Lee Stitzel recently wrote an article for NW, and in his opening stanza he writes:
I contemplated writing an article breaking down the September collapse and trying to assign blame to players, coaches or front office guys but it is not worth it. The end of the season hurt. It was too painful. It is time to let it go and move on. Why wallow in a painful season? I do not blame Rangers fans for expecting more.
I do blame Ranger fans for expecting more. I blame them like I would blame a fan of the U.S. National soccer team bemoaning the fact that they didn’t win the World Cup; if you expected more from the Rangers in 2013 — given the plethora of circumstances the team had to deal with — you are an entirely unreasonable follower of baseball.
First of all, I resent any individual who considers the 2013 Texas Rangers season a “collapse”. It may function as a catchy headline, but it doesn’t come anywhere even remotely close to describing what actually transpired. See, in 2012, when the Rangers blew a 5-game lead with 9 left to play… that’s a collapse. That was never supposed to happen in reality. If you ran a computer simulation replaying those last 9 games the odds of the Rangers relinquishing such a lead would probably occur only a handful of times in a thousand chances. It was so improbable the way it worked out that to describe it as anything other than a “collapse” would be intellectually insulting, as that is the definition of a collapse in the baseball sense.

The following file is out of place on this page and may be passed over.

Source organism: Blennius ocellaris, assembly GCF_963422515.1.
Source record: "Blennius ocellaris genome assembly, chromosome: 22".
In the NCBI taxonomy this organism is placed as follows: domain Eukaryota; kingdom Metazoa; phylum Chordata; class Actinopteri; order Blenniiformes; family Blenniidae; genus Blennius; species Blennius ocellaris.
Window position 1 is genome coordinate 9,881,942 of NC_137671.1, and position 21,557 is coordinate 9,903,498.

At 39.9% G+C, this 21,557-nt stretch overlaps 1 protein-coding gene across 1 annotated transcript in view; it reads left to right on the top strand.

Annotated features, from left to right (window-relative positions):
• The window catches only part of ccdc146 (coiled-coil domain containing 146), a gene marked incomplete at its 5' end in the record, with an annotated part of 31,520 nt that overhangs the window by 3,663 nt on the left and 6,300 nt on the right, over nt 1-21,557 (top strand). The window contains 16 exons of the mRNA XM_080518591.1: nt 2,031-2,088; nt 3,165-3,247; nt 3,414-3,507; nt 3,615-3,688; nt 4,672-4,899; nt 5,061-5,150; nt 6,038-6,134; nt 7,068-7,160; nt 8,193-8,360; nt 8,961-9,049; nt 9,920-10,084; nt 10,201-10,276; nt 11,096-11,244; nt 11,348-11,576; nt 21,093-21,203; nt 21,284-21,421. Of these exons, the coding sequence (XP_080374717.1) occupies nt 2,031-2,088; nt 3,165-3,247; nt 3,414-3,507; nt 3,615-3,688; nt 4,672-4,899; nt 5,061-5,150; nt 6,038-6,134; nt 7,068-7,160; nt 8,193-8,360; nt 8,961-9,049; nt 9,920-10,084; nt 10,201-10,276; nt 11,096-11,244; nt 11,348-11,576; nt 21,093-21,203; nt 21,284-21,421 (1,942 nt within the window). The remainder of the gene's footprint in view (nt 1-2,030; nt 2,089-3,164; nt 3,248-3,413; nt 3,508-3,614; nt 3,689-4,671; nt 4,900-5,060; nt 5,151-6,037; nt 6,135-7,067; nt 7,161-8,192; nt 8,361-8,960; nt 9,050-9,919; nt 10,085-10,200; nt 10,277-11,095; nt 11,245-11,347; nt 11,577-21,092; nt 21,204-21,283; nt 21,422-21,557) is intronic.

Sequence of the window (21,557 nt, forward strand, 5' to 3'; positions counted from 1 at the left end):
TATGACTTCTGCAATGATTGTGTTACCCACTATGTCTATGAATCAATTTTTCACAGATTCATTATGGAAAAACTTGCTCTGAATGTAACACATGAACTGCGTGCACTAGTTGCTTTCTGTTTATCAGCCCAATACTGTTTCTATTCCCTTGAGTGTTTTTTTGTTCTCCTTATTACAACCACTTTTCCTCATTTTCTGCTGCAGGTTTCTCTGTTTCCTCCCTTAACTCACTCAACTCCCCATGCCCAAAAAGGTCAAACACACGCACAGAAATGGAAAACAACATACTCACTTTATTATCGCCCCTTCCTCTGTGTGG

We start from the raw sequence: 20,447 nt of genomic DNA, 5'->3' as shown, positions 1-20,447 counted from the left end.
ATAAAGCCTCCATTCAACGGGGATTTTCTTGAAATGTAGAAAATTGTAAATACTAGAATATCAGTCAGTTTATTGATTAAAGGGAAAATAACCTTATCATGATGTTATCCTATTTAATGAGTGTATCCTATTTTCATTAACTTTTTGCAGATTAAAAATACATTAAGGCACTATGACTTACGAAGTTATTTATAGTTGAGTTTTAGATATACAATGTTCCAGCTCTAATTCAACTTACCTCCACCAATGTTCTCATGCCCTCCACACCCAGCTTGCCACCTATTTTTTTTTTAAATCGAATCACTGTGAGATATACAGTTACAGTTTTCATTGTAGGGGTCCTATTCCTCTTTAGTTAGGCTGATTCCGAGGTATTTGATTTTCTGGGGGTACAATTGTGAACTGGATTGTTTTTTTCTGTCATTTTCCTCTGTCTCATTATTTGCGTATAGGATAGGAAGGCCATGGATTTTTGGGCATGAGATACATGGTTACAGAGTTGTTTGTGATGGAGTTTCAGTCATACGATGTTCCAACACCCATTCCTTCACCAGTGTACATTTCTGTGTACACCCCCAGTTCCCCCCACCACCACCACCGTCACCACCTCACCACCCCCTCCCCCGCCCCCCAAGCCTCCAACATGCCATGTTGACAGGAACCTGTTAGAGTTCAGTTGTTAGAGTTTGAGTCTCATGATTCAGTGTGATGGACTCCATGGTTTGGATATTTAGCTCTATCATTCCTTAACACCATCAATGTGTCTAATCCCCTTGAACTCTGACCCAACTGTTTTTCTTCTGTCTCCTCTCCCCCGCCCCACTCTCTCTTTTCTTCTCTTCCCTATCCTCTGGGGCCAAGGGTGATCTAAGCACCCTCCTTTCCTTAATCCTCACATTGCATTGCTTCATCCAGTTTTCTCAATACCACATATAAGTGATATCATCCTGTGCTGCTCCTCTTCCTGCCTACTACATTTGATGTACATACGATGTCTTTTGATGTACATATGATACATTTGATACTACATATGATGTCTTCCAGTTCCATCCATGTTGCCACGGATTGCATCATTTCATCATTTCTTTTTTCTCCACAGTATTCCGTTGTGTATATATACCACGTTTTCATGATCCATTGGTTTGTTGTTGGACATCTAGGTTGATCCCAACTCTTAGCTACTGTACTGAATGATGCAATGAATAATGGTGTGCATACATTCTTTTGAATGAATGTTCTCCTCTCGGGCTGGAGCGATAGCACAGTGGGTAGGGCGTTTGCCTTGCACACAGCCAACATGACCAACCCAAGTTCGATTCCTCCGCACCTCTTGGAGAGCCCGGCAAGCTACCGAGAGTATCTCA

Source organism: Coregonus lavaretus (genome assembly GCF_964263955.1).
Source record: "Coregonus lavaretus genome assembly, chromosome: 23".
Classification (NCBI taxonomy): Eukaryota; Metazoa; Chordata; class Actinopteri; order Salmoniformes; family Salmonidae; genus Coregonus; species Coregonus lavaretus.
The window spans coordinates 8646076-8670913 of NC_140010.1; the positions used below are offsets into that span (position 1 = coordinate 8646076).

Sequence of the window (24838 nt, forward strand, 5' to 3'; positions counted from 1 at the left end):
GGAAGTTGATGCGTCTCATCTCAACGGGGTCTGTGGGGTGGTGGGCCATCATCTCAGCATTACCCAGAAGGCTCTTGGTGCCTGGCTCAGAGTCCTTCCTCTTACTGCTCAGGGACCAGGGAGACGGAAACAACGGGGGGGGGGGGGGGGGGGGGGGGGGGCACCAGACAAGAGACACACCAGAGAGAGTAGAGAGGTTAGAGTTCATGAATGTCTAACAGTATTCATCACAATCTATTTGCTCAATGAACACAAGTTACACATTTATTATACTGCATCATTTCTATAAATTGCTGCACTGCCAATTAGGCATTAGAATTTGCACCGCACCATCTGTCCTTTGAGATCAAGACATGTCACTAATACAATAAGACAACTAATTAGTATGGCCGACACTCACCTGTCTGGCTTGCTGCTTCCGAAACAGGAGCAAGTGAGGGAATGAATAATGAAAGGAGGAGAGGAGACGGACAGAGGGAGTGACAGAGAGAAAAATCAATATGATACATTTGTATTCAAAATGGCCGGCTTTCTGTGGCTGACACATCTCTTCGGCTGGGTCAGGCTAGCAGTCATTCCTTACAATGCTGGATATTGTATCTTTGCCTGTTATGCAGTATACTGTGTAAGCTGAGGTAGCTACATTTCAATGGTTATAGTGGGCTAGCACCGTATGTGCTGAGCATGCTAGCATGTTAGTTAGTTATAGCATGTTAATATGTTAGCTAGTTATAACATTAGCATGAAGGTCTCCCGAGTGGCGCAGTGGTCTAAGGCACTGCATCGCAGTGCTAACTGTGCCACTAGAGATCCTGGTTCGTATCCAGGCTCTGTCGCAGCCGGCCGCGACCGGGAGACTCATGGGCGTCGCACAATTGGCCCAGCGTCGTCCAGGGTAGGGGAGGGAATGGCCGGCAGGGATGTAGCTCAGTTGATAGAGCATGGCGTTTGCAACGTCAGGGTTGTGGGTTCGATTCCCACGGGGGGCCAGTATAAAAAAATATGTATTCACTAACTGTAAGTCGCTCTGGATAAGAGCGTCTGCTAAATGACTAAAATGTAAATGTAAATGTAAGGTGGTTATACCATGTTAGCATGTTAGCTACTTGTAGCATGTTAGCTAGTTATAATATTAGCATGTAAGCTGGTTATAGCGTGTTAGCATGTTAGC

But 2013 was different. In 2013 the Rangers had a significantly less talented roster, a roster that was fully intact for all of 6 games, just long enough for Matt Harrison to throw 5.0 ineffective innings in his 2nd start of the season. Alexi Ogando was only healthy for about half of the year, Lance Berkman was never fully right, and Nelson Cruz got suspended for 50 games during the most critical stage of the year.
“Collapse,” you say?
Sure, it’s a collapse. If you are lazy. It’s a collapse if your vocabulary is too limited to come up with a better way to label it. If you truly believe that — that it was a collapse — I think you are wrong, and you should spend more time thinking than just running with what rolls so easily off the tongue. (Or, in this case, the keyboard.)
The reason the Rangers had a 3-game lead on the AL West at the start of September was thanks to going 21-7 in August, playing teams they were supposed to beat. They got fat against non-contenders. Then when September began and they all of a sudden started 2-12 — effectively eliminating their chances of winning the West — fans predictably ran amuck calling for the heads of the manager and the GM and oh hell just trade everybody. That’s what people do, after all. If they don’t receive instant gratification then the sky is falling and something needs to be done. It’s sad, but it’s the world we live in, and it expands well beyond the boundaries of a game where some guy flings a ball from 60 feet away to large dudes with intentions of doing bad things to it.
There are a few reasons the Rangers gave up a 3-game lead on their division, and they’re all entirely rational. So long as you put in a little thought: